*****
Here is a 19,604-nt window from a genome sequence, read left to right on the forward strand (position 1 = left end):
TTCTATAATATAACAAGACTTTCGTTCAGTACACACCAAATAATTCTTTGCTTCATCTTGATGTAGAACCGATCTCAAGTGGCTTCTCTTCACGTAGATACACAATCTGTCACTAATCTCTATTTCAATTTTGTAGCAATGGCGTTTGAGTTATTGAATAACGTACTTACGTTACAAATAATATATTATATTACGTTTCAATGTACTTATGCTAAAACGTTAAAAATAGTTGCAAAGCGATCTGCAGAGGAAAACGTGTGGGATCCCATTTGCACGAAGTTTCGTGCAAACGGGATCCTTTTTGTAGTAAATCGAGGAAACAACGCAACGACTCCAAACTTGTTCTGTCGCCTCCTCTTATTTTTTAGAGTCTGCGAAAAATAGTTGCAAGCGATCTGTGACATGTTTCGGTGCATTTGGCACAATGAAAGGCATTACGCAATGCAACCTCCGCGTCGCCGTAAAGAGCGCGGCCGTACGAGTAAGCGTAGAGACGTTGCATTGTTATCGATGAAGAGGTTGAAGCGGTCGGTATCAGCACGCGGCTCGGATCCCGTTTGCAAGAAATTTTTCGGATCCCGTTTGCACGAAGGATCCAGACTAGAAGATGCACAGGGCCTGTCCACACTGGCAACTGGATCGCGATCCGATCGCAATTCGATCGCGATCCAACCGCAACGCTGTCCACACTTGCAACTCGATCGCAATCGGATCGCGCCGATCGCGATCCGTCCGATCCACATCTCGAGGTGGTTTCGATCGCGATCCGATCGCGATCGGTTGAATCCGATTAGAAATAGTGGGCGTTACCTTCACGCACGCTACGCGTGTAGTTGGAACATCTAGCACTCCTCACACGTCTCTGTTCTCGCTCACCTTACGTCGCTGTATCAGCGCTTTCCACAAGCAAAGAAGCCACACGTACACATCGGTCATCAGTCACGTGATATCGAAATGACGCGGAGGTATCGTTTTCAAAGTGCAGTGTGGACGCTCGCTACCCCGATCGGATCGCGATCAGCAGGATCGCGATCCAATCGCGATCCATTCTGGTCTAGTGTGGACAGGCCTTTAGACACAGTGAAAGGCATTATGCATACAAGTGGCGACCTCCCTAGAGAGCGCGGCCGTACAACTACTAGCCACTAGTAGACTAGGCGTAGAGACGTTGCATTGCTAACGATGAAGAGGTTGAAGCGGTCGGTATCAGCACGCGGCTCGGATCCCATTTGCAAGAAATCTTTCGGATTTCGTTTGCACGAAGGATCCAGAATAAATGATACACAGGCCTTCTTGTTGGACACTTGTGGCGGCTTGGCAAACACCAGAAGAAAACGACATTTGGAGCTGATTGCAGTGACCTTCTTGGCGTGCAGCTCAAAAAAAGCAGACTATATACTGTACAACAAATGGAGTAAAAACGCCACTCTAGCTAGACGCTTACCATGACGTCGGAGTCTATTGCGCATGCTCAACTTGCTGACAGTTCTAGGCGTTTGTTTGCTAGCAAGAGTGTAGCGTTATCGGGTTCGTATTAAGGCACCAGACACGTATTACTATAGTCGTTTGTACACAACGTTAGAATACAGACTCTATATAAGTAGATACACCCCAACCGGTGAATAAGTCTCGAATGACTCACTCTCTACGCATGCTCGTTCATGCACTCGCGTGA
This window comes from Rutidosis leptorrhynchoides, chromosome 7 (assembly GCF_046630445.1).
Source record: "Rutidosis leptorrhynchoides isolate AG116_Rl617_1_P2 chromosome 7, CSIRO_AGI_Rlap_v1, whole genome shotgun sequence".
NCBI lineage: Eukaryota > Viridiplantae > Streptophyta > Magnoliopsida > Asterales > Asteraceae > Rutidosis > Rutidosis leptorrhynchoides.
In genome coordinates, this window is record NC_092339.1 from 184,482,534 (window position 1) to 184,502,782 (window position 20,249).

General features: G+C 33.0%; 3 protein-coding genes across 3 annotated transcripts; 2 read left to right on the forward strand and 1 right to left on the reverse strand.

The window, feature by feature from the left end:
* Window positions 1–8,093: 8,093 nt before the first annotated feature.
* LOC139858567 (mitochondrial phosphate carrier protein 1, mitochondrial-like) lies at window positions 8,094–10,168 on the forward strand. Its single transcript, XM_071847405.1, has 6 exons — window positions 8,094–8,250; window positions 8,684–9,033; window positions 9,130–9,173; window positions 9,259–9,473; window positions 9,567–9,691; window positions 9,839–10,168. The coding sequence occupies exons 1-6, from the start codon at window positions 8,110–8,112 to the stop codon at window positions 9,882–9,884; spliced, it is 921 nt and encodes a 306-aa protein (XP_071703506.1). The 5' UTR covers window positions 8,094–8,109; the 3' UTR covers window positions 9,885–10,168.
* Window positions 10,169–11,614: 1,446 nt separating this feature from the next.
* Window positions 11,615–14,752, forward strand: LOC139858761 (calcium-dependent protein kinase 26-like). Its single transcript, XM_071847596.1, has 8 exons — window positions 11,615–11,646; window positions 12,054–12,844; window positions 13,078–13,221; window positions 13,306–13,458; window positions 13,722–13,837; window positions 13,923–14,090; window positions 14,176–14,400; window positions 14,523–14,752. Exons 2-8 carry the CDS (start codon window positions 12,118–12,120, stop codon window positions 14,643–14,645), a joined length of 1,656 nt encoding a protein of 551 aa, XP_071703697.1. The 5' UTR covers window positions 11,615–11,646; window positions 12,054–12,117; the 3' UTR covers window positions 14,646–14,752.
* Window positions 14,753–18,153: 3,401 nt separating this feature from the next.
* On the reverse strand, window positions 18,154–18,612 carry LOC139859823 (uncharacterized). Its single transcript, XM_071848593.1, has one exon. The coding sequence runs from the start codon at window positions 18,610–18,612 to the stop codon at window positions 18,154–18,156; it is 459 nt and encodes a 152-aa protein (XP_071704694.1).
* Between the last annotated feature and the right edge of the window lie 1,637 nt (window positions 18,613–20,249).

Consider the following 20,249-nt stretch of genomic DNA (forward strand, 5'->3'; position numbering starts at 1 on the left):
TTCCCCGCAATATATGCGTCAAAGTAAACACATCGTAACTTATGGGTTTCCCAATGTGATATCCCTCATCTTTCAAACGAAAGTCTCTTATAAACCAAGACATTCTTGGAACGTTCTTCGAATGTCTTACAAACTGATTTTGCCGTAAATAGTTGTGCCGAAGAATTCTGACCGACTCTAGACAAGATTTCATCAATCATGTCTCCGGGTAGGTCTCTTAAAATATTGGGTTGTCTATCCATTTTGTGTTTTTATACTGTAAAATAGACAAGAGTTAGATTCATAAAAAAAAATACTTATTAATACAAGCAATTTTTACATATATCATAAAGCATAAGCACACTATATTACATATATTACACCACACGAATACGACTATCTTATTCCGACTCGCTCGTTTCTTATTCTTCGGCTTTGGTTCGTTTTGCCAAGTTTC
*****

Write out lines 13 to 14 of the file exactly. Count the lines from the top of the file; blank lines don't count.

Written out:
* Window positions 14,753–18,153: 3,401 nt separating this feature from the next.
* On the reverse strand, window positions 18,154–18,612 carry LOC139859823 (uncharacterized). Its single transcript, XM_071848593.1, has one exon. The coding sequence runs from the start codon at window positions 18,610–18,612 to the stop codon at window positions 18,154–18,156; it is 459 nt and encodes a 152-aa protein (XP_071704694.1).